After getting to know one another, Lucia provided us a tour of the property. The house, which once belonged to Rivadavia, the first president of Argentina, was purchased and carefully restored nearly 12 years ago. She pointed out hidden nooks and crannies, magical spiral staircases, trap doors, and decorative details, all with a history. Lucia shared information about the country’s history, too; the Rio Plata, which translates as the Silver River and connects Uruguay and Argentina, was believed to be the passageway to Inca gold in Peru and beyond.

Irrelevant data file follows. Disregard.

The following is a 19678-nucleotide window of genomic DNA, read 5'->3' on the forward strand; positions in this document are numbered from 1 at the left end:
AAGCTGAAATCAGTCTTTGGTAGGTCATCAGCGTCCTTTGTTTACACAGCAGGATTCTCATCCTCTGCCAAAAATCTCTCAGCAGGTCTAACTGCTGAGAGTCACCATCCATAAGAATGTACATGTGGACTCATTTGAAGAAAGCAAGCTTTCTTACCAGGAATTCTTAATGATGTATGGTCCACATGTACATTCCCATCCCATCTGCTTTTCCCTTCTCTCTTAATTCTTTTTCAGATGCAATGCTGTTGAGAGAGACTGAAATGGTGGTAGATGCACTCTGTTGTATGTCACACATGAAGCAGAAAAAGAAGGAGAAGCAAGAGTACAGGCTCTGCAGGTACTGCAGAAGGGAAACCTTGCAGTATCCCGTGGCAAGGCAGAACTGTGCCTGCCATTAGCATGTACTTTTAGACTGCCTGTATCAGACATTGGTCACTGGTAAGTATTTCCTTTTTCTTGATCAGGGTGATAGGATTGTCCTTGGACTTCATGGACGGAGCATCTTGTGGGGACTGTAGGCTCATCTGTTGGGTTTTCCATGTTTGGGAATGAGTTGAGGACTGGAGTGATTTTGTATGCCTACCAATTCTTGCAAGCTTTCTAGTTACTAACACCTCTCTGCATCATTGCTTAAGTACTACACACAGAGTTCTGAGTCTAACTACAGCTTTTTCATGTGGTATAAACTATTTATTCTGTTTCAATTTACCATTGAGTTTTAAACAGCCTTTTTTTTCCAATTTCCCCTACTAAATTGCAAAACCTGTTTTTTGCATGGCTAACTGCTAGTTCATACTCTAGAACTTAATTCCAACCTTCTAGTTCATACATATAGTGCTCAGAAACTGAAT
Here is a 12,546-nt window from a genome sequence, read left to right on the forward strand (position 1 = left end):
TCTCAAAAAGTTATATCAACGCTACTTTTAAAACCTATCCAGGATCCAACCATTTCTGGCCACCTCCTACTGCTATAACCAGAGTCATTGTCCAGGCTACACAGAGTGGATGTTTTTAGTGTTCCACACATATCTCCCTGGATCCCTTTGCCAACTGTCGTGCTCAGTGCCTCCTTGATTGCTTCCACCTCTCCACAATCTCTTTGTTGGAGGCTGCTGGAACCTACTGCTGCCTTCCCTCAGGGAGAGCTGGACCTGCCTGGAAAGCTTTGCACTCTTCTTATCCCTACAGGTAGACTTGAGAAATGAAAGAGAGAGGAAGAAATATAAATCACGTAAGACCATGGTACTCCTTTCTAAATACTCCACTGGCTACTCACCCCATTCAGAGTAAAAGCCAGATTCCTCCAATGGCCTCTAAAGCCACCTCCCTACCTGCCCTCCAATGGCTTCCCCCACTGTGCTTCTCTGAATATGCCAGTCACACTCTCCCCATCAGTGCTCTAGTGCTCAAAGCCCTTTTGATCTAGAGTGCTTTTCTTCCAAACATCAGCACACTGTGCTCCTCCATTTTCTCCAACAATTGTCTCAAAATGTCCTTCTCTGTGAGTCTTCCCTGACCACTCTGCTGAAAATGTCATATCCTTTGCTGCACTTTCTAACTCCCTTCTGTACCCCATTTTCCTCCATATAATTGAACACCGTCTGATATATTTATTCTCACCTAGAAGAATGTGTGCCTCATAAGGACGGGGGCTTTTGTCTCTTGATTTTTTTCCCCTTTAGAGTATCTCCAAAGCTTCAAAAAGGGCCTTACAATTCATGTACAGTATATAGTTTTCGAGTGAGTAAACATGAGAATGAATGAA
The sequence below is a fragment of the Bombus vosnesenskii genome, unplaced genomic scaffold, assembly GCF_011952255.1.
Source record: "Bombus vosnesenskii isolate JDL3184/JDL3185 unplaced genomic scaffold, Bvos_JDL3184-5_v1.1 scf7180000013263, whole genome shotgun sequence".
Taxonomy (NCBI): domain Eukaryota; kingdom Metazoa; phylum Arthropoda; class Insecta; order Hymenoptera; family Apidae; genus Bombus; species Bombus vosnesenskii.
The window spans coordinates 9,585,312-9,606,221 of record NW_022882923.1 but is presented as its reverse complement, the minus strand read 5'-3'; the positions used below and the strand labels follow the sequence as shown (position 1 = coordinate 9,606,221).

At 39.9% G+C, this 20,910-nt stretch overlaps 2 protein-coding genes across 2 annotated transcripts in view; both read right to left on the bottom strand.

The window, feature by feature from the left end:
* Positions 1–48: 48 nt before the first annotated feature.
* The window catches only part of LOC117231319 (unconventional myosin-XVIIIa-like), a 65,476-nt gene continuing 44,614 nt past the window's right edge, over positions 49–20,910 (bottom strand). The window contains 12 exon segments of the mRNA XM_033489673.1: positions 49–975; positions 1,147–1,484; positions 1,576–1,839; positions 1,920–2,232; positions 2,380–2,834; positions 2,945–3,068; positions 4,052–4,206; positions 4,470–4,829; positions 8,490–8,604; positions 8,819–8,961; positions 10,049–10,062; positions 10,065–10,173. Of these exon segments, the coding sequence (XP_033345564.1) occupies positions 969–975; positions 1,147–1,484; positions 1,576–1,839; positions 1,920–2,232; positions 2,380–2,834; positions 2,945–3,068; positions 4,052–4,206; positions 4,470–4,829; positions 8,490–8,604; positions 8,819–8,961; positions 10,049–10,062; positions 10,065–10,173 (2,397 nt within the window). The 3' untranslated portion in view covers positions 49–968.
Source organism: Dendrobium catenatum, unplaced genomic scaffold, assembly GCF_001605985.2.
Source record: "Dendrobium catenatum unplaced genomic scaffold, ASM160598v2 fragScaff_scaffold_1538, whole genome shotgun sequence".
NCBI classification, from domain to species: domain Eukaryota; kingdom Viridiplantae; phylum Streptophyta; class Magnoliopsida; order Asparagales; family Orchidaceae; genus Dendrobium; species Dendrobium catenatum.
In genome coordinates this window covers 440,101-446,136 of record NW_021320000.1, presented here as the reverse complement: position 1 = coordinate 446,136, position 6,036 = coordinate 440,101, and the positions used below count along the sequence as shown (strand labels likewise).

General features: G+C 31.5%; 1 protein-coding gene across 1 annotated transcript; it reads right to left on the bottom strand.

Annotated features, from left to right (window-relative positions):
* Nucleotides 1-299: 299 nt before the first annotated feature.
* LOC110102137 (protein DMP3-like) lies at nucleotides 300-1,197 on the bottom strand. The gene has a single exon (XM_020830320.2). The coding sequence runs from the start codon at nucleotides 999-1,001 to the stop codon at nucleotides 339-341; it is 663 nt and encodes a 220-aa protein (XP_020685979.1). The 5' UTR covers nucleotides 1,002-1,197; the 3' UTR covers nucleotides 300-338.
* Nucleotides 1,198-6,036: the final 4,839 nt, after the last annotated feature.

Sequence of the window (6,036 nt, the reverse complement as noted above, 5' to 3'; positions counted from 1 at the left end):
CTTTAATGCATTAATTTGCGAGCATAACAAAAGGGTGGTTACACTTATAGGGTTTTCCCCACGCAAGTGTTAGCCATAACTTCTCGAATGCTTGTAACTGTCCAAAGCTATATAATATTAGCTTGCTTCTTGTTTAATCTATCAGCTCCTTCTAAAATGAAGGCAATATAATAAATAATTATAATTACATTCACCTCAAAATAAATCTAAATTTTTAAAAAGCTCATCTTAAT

It was time to set out for our first horseback ride, personally guided by Lucia. After hoisting ourselves onto the animals – it had been quite some time since either of us had ridden, and our legs would pay the price the next day – we began to meander through the fields. Our horses ambled up beautifully parched hills, the cotton clouds floating overhead through an impossibly blue sky. Lucia stopped frequently to identify local flora and fauna, relay anecdotes about local history, and share some of her own personal history. We eventually made our way down to the cobalt river, where lazy burnt sienna cows grazed and glanced sideways at us. After a long, hot day, the water was inviting, and after changing behind a stand of trees we plunged into the cool water and floated dreamily in the late afternoon sun.